Philippines stops sending OFWs to Kuwait after abuse, suicide cases

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Relations between the Philippines and Kuwait soured after the government in Manila enacted a ban on sending Overseas Filipino Workers (OFWs) to the wealthy, oil-rich Middle Eastern country, effective January 19.

Philippine President Rodrigo Duterte said alleged abuse by employers in Kuwait had driven several domestic helpers to suicide and no more workers will be allowed to go there for the time being, pending investigation into the causes of deaths of the OFWs, all of them household services workers, with most of them deployed in 2016.

Duterte said the Philippines had “lost four women” in Kuwait, referring to domestic helpers he said had been allegedly abused by their employers and committed suicide thereafter. He said he was aware of many cases of sexual abuse against Filipino women and wanted to raise it with Kuwait and “state the truth and just tell them that it’s not acceptable anymore.”

Earlier in January, concerns were raised when the remains of a Filipino woman who allegedly killed herself in Kuwait were returned to her hometown. Her family said the body showed signs of abuse and that the woman’s organs were missing..

The Philippine foreign ministry estimates that more than 250,000 Filipinos are working in Kuwait, most as domestic helpers.  However, the Kuwait government puts the number of Filipinos in Kuwait at just over 170,000.

Kuwait’s Deputy Foreign Minister Khaled Al Jarallah expressed “surprise and sorrow” over Duterte’s remarks, saying that legal proceedings had been taken in the cases of the four domestic workers mentioned by the president.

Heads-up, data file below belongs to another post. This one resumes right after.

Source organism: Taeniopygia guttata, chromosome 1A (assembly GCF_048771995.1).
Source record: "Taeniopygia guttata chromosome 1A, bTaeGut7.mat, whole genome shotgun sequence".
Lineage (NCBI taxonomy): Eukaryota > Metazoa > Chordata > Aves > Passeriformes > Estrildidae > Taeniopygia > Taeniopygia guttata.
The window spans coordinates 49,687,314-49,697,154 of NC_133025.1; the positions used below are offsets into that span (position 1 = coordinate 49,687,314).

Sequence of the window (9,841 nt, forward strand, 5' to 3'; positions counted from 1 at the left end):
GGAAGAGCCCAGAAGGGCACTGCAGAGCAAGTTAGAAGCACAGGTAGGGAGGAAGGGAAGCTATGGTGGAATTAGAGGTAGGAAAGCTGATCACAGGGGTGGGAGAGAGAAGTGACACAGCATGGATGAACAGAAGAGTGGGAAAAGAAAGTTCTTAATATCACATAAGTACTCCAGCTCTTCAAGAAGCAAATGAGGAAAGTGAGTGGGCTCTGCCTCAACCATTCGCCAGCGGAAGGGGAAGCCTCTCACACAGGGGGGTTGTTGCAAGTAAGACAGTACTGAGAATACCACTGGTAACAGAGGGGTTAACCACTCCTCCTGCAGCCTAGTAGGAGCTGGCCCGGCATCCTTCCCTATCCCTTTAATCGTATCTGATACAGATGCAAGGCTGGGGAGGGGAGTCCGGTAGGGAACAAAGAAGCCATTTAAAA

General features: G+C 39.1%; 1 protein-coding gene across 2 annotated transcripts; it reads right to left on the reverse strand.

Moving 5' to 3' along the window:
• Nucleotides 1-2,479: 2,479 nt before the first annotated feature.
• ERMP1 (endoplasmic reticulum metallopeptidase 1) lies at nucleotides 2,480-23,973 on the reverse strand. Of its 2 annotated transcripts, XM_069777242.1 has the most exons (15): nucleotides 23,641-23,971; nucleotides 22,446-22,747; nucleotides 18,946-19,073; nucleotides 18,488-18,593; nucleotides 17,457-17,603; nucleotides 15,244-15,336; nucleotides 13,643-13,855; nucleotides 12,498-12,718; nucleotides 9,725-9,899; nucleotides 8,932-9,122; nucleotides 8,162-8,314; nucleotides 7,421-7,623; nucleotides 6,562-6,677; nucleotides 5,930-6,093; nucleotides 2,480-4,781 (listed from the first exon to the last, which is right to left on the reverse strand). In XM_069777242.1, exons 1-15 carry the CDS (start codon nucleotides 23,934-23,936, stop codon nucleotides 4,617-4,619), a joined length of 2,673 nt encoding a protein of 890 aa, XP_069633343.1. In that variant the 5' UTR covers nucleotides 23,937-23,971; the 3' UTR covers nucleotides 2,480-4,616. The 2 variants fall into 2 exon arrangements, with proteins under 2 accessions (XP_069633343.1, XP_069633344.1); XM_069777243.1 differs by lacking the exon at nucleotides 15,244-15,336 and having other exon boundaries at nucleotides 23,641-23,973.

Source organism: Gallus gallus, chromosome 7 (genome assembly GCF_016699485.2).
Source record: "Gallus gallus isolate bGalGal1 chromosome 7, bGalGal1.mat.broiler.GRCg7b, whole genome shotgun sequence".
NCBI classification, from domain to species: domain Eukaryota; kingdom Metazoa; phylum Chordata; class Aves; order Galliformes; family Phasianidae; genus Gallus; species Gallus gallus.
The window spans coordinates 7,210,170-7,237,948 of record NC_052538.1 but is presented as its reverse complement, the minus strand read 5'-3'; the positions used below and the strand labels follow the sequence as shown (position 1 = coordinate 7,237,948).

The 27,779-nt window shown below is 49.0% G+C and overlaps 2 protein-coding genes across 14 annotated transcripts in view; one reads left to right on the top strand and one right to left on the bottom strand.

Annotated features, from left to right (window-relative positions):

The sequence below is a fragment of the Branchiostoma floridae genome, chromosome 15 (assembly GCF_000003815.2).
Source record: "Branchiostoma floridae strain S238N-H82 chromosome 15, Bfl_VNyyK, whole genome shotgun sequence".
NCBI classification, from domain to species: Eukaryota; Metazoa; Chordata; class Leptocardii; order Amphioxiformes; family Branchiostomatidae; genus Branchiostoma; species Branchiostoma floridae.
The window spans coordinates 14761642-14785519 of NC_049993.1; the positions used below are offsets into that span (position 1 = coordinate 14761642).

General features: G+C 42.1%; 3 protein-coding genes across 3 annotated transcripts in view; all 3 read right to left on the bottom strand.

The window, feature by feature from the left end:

“We have begun immediate contacts with Filipino authorities to examine the extent of this statement and to try to refute the erroneous information that came in it,” state news agency KUNA quoted him as saying.

He added that Filipino workers in Kuwait were all protected by laws from abuse and argued that he four cases mentioned in Duterte’s statement “cannot be used as a criterion to assess the overall status of the Philippines’ workers in the country.”

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Reading Time: 2 minutes

Relations between the Philippines and Kuwait soured after the government in Manila enacted a ban on sending Overseas Filipino Workers (OFWs) to the wealthy, oil-rich Middle Eastern country, effective January 19.

Reading Time: 2 minutes

Relations between the Philippines and Kuwait soured after the government in Manila enacted a ban on sending Overseas Filipino Workers (OFWs) to the wealthy, oil-rich Middle Eastern country, effective January 19.

Philippine President Rodrigo Duterte said alleged abuse by employers in Kuwait had driven several domestic helpers to suicide and no more workers will be allowed to go there for the time being, pending investigation into the causes of deaths of the OFWs, all of them household services workers, with most of them deployed in 2016.

Duterte said the Philippines had “lost four women” in Kuwait, referring to domestic helpers he said had been allegedly abused by their employers and committed suicide thereafter. He said he was aware of many cases of sexual abuse against Filipino women and wanted to raise it with Kuwait and “state the truth and just tell them that it’s not acceptable anymore.”

Earlier in January, concerns were raised when the remains of a Filipino woman who allegedly killed herself in Kuwait were returned to her hometown. Her family said the body showed signs of abuse and that the woman’s organs were missing..

The Philippine foreign ministry estimates that more than 250,000 Filipinos are working in Kuwait, most as domestic helpers.  However, the Kuwait government puts the number of Filipinos in Kuwait at just over 170,000.

Kuwait’s Deputy Foreign Minister Khaled Al Jarallah expressed “surprise and sorrow” over Duterte’s remarks, saying that legal proceedings had been taken in the cases of the four domestic workers mentioned by the president.

“We have begun immediate contacts with Filipino authorities to examine the extent of this statement and to try to refute the erroneous information that came in it,” state news agency KUNA quoted him as saying.

He added that Filipino workers in Kuwait were all protected by laws from abuse and argued that he four cases mentioned in Duterte’s statement “cannot be used as a criterion to assess the overall status of the Philippines’ workers in the country.”

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